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The Carnal Complexity of Juliette Binoche in Both Sides of the Blade Is All too Rare in Film—And It’s Glorious

5 minute read

Claire Denis and Juliette Binoche, who have now made three films together, are a match made in a gloriously idiosyncratic heaven. Denis is one of our finest, most fascinating living filmmakers, and Binoche is one of our most rapturous and expressive actors—she’s become more luminous, and more compelling, as she ages. In their 2017 collaboration Let the Sunshine In, Binoche played a divorced Parisian painter looking for new love; in 2019’s High Life, she played an inscrutable scientist in charge of a fertility experiment in deep space. The two films couldn’t be more different, but in both, Binoche plays characters in their fifties who aren’t even close to giving up on sex. If anything, the women she plays are only just getting going.

The same is true in Denis and Binoche’s third film, Both Sides of the Blade (The film won the director’s prize at this year’s Berlin Film Festival). Its linchpin is a simple love triangle—not that any love triangle is ever simple. Binoche plays Sara, a radio host who lives in Paris with her partner, Jean (Vincent Lindon), a man whose past hasn’t fully allowed him to settle into the present. Jean has done time in prison and is having trouble finding gainful employment, and there are problems with his teenage son, who lives with Jean’s mother (played by veteran French actress Bulle Ogier) in a town outside Paris. Sara is essentially supporting Jean, though she doesn’t seem to mind. Then a job offer appears: Jean, a former rugby player, gets a call from his best friend, asking him to join a new sports agency as a scout. The catch is that the friend is also Sara’s ex, François (Grégoire Colin). And he’s the kind of ex who, when spotted from afar on the street, stops Sara’s heartbeat cold.

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This doesn’t necessarily mean Sara will backslide. Or does it? The layers of complexity and mystery built into a Claire Denis film mean that you can never assume where it’s headed. (The script was cowritten by Denis and Christine Angot, who also collaborated on Let the Sunshine In.) Denis opens Both Sides of the Blade with a seaside idyll, gorgeously shot by ace cinematographer Eric Gautier: Sara floats in Jean’s arms, the sun dappling their skin and the water with its light, knowing that both deserve its blessing. They kiss. There’s no one else in their world, no one who could possibly intrude on it, at least for that moment. Elsewhere in the film we see them in bed, entwined, lost in enjoyment of each other. It’s Sara’s pleasure that Denis focuses on, so feral and whole that you can’t imagine she’d want anything more. To put it another way: her sex life is off the charts.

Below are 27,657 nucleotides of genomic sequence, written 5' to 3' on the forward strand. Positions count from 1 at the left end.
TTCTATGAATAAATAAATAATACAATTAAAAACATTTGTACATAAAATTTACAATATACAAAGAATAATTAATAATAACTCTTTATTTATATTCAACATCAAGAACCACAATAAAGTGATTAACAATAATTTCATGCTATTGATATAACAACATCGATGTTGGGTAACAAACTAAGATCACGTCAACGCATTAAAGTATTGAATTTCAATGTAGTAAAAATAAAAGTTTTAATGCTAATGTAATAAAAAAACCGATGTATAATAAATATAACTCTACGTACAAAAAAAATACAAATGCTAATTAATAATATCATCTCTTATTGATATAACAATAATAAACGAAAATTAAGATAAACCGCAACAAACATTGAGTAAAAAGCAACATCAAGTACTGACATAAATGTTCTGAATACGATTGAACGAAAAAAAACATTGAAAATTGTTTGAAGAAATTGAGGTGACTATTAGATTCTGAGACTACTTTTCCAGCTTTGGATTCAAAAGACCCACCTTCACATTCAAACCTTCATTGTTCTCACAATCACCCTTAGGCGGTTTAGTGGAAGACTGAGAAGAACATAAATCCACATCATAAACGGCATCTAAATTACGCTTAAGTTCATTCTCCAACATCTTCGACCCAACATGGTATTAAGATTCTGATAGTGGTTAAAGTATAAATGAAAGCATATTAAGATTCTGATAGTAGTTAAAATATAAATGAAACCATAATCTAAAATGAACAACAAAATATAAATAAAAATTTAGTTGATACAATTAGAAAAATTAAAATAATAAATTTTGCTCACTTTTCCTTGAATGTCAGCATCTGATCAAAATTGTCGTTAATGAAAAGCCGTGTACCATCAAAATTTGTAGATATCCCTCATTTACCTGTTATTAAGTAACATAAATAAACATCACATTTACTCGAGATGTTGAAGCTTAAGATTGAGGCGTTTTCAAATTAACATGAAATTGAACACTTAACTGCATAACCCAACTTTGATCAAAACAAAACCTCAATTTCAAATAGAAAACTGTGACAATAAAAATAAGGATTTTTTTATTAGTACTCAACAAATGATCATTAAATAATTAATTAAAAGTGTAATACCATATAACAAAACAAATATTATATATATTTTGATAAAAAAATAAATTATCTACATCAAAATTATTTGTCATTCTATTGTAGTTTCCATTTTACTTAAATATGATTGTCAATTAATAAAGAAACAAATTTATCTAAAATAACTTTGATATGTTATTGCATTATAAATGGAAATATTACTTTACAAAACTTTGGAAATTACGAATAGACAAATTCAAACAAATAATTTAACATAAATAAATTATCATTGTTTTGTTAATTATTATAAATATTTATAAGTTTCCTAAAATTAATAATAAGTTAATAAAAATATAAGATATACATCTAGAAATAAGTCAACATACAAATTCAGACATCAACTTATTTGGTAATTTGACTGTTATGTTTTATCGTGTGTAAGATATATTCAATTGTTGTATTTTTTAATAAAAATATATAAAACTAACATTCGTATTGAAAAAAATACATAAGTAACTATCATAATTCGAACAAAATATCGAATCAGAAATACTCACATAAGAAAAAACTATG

Vincent Lindon and Juliette Binoche in 'Both Sides of the Blade'Courtesy of IFC Films

Both Sara and Jean are so real to us, so carnal in their very being, that François—more of a ghost figure, a dream rather than a real human being—hardly seems a threat. But that doesn’t diminish the danger he poses to the pattern of Sara’s life. And here, pattern isn’t a synonym for boredom. Denis clearly establishes the bond between Sara and Jean, and the actors make it whole. Lindon—who seems to carry the weight of the world in the bags beneath his eyes, among the sexiest eye-pooches ever seen on-screen—plays Jean as a man who knows how lucky he is, how rare it is to find the bliss he shares with Sara.

Yet there’s the catch: Jean is happy to be settled, as if settled were a nice, comfortable spot on a timeline. But Sara is too restless in her very being to even have a timeline. At one point she tells Jean, “When you love someone, it never really goes away.” Those could be read either as words of warm, lived-in wisdom or a hurtful truth, but as Binoche plays Sara, they’re both. As a performer, Binoche, with her melting brown eyes and subtly secretive smile, is innately sympathetic: you want to be on her side no matter what. That’s as true in Both Sides of the Blade as it is anywhere else, but she and Denis are wily co-conspirators. Sara resists control, within the context of the story but also when it comes to our feelings about her. Her behavior may be morally indefensible, but it’s impossible to judge her. You might wave it away by saying, “Men do stuff like this all the time and get away with it,” but that’s not the point. In Both Sides of the Blade, Sara isn’t acting like a man; she’s simply being herself, and the raw texture of her desire, and how it affects her behavior, isn’t something we can either applaud or disapprove of. It’s just there, in all its cruel, ragged splendor. How often do we see that in a movie character who happens to be a woman? Not as often as we should, and it’s harder to witness and parse than you might imagine. It’s also pretty great.

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